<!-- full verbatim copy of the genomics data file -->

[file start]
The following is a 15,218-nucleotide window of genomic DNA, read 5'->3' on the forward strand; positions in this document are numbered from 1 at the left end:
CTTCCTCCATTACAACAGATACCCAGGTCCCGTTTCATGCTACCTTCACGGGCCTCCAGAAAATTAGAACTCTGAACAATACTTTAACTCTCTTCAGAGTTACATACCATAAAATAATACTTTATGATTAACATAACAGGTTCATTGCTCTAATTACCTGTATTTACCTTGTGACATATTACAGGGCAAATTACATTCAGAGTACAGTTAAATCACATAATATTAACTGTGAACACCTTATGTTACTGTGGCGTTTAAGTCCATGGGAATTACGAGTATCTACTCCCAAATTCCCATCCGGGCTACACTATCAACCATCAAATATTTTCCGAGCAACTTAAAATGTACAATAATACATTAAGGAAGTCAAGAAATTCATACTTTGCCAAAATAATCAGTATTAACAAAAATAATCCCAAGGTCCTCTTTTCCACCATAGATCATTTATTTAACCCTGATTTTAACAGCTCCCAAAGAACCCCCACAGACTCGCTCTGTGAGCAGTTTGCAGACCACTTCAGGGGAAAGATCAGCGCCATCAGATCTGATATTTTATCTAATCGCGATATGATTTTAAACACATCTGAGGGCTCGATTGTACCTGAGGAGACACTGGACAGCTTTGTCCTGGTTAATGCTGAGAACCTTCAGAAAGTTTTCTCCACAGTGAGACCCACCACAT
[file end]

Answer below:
The following is a 15,218-nucleotide window of genomic DNA, read 5'->3' on the forward strand; positions in this document are numbered from 1 at the left end:
CTTCCTCCATTACAACAGATACCCAGGTCCCGTTTCATGCTACCTTCACGGGCCTCCAGAAAATTAGAACTCTGAACAATACTTTAACTCTCTTCAGAGTTACATACCATAAAATAATACTTTATGATTAACATAACAGGTTCATTGCTCTAATTACCTGTATTTACCTTGTGACATATTACAGGGCAAATTACATTCAGAGTACAGTTAAATCACATAATATTAACTGTGAACACCTTATGTTACTGTGGCGTTTAAGTCCATGGGAATTACGAGTATCTACTCCCAAATTCCCATCCGGGCTACACTATCAACCATCAAATATTTTCCGAGCAACTTAAAATGTACAATAATACATTAAGGAAGTCAAGAAATTCATACTTTGCCAAAATAATCAGTATTAACAAAAATAATCCCAAGGTCCTCTTTTCCACCATAGATCATTTATTTAACCCTGATTTTAACAGCTCCCAAAGAACCCCCACAGACTCGCTCTGTGAGCAGTTTGCAGACCACTTCAGGGGAAAGATCAGCGCCATCAGATCTGATATTTTATCTAATCGCGATATGATTTTAAACACATCTGAGGGCTCGATTGTACCTGAGGAGACACTGGACAGCTTTGTCCTGGTTAATGCTGAGAACCTTCAGAAAGTTTTCTCCACAGTGAGACCCACCACAT